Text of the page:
Parenting is hard.

Parenting a child with special needs is doubly as challenging since we aren’t always emotionally equipped to deal with the added difficulties.

At any given moment, parents of a child with special needs may have to deal with:

  • meltdowns
  • aggressive behavior (toward himself and toward others)
  • sleep deprivation (in the form of difficulty falling asleep, night wakings and early risings)
  • always being “on” (even when away from the child, the mind never rests)
  • transporting and other physically demanding work
  • meetings, medical and therapeutic appointments
  • administering medication
  • managing respite services
  • illnesses and/or frequent hospitalizations
  • finding new solutions to both old and new medical issues
  • homeschooling a child with learning difficulties, physical disabilities, language/ speech delays, cognitive delays, or social difficulties

It’s exhausting.

And, consuming.

The disappointments

For me, the difficulties rest in dealing with the disappointments:

  • after spending the evening adapting an activity, my son has a complete meltdown and we have to stop “school” entirely that day
  • after weeks of working on academic skills, there doesn’t appear to be any new skill acquired
  • after months of working on a physical skill, the physiotherapist doesn’t acknowledge the progress made
  • at a birthday party, the other children are dancing and playing but my little guy would rather open and shut doors
  • after planning a family outing, he starts with self-injurious behaviors in public, cutting our adventure short within the first hour

This isn’t about carrying burdens.

It’s about reality.

It’s about the difficulties, the emotional pain and the let-downs.

It’s also about feeling ashamed about the disappointments we feel toward our child’s progress and in our parenting.

Work past the disappointments:

Before calling more therapists, more doctors, more specialists …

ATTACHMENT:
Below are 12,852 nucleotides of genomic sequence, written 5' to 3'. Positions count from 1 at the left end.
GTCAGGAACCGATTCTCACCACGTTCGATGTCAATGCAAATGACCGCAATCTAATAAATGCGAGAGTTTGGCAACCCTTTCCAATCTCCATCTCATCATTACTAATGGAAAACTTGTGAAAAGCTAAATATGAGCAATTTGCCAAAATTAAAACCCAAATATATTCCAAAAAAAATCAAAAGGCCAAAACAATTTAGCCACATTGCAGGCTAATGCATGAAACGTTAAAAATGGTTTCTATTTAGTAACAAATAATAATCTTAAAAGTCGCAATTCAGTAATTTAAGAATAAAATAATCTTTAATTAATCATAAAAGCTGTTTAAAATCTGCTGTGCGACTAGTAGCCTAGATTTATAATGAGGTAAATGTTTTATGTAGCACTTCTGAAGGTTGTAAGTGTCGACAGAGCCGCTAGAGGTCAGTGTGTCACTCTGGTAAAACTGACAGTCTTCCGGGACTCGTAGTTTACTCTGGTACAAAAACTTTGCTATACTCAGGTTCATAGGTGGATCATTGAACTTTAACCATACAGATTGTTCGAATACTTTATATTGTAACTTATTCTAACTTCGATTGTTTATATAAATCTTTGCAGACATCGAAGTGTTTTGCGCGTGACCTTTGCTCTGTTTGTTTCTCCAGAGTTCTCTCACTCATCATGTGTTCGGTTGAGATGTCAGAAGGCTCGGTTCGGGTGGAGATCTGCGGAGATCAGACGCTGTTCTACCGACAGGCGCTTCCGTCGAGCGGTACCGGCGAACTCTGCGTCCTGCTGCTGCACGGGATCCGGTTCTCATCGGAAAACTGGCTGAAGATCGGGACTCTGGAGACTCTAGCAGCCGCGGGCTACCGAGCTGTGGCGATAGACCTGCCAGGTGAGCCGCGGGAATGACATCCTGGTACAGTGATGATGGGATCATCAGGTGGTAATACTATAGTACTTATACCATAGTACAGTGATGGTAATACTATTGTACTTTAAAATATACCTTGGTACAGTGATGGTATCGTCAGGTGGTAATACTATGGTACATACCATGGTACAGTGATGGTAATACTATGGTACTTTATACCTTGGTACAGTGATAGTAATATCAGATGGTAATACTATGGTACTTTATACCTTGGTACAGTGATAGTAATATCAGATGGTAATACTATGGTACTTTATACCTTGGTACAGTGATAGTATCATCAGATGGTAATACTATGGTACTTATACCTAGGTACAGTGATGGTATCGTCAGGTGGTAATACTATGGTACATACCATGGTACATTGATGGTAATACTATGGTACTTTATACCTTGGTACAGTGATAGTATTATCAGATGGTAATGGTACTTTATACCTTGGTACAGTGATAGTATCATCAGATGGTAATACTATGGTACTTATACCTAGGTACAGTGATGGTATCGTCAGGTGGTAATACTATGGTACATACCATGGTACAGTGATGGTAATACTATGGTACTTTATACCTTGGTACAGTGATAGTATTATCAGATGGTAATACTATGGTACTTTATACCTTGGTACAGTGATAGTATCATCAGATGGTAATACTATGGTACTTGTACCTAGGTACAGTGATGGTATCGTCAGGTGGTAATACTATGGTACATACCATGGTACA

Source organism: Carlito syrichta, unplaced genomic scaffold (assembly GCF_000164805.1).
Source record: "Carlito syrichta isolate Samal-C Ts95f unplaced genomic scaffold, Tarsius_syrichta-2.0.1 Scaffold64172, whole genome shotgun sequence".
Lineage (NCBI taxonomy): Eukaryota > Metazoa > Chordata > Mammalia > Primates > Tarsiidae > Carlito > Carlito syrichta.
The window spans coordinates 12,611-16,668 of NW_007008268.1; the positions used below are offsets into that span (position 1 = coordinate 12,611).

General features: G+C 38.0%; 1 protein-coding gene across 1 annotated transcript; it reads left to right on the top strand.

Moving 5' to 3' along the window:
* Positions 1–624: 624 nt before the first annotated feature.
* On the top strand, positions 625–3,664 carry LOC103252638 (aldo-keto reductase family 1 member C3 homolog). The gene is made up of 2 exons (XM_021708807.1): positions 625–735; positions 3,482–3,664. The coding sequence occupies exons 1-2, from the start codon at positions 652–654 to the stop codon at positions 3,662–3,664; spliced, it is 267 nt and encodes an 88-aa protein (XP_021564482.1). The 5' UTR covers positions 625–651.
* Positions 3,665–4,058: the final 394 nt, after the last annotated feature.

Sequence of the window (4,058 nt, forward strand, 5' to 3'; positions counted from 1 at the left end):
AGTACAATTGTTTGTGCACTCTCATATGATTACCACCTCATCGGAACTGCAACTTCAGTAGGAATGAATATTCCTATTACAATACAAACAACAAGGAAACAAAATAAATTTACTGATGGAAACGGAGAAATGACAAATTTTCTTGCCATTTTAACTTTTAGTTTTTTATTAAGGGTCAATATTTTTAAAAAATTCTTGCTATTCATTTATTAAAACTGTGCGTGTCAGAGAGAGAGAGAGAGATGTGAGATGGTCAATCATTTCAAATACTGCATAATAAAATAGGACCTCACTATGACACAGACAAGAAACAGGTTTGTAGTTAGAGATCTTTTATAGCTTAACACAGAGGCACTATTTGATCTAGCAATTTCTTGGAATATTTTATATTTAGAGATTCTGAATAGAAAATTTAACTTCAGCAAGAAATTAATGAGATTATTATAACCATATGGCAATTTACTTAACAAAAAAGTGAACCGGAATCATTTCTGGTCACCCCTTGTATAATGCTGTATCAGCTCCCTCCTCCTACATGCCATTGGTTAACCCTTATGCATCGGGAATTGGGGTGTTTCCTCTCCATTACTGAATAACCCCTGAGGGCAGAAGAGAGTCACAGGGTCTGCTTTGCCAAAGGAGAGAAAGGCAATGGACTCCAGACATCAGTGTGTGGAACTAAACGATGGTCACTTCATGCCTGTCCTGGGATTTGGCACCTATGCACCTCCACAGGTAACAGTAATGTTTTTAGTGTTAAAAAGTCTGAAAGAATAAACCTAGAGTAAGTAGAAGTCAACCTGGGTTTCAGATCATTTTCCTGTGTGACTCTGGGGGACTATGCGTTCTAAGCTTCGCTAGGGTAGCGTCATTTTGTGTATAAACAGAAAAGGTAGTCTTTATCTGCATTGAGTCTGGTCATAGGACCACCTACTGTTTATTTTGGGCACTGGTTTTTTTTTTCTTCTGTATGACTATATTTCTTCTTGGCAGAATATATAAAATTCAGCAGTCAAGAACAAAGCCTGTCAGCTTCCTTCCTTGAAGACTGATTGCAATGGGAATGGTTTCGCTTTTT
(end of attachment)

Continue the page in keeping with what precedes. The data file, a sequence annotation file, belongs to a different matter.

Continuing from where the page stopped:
Before reaching for new remedies, reading the updated research, looking for more answers …

Get still.

Then, pray.

You keep track of all my sorrows.
You have collected all my tears in your bottle.
You have recorded each one in your book.
Psalm 56:8


Pray that your child will rest peacefully tonight.

Pray that it will be a full-night’s sleep and that while he sleeps his brain and body will heal.

Pray that tomorrow will bring solutions you won’t have to work so hard to find.

Pray that tomorrow will be easier.

Pray that if you do meet difficulties, you will be carried.

Pray to be carried, regardless.

Spill your fears, worries and anxieties into the night and know that God will scoop them up and ease your sorrows before daybreak.

When the sun rises, breathe in the new day. Look and listen for the answers to your prayer because they will be there – even if they don’t look like what you originally expect.

I have given rest to the weary and
joy to the sorrowing.
Jeremiah 31:25

How do you get past disappointments?

About Gabriella Volpe

Gabriella Volpe is a homeschooling mom of a child with special needs, a certified teacher and the homeschool consultant for families of children with special needs. She knows first-hand what it means to struggle with educational planning for a child who does not fit the system and is limited by resources and products intended for children without disabilities. She helps parents find ways to adapt and modify the curriculum so they don’t have to spend hours figuring it out on their own. You can find her at

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